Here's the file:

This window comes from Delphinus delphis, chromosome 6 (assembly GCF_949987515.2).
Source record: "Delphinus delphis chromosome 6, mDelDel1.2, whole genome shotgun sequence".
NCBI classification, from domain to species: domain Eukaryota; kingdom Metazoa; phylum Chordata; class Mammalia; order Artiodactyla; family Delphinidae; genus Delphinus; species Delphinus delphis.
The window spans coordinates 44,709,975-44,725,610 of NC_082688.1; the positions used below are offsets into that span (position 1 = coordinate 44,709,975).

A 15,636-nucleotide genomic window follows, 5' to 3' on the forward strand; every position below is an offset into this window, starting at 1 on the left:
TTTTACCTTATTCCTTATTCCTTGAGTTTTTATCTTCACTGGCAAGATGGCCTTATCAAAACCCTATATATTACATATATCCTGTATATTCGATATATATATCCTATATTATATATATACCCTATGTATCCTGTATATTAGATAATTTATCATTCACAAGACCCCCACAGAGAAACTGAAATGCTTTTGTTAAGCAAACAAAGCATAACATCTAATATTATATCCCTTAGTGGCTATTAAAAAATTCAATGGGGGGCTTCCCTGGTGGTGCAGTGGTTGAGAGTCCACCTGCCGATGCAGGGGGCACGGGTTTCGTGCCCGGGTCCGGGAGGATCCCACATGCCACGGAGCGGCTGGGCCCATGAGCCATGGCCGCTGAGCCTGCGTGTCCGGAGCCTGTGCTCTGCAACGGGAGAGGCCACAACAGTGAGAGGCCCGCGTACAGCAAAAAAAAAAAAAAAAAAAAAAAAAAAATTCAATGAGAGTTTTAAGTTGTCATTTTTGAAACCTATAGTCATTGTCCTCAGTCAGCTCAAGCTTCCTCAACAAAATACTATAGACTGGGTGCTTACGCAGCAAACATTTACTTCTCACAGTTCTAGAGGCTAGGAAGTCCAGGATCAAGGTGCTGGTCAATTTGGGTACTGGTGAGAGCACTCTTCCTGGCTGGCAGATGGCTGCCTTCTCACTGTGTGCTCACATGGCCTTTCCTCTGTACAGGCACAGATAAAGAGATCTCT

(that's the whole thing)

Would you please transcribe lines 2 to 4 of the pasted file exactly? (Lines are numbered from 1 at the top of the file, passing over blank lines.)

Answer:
Source record: "Delphinus delphis chromosome 6, mDelDel1.2, whole genome shotgun sequence".
NCBI classification, from domain to species: domain Eukaryota; kingdom Metazoa; phylum Chordata; class Mammalia; order Artiodactyla; family Delphinidae; genus Delphinus; species Delphinus delphis.
The window spans coordinates 44,709,975-44,725,610 of NC_082688.1; the positions used below are offsets into that span (position 1 = coordinate 44,709,975).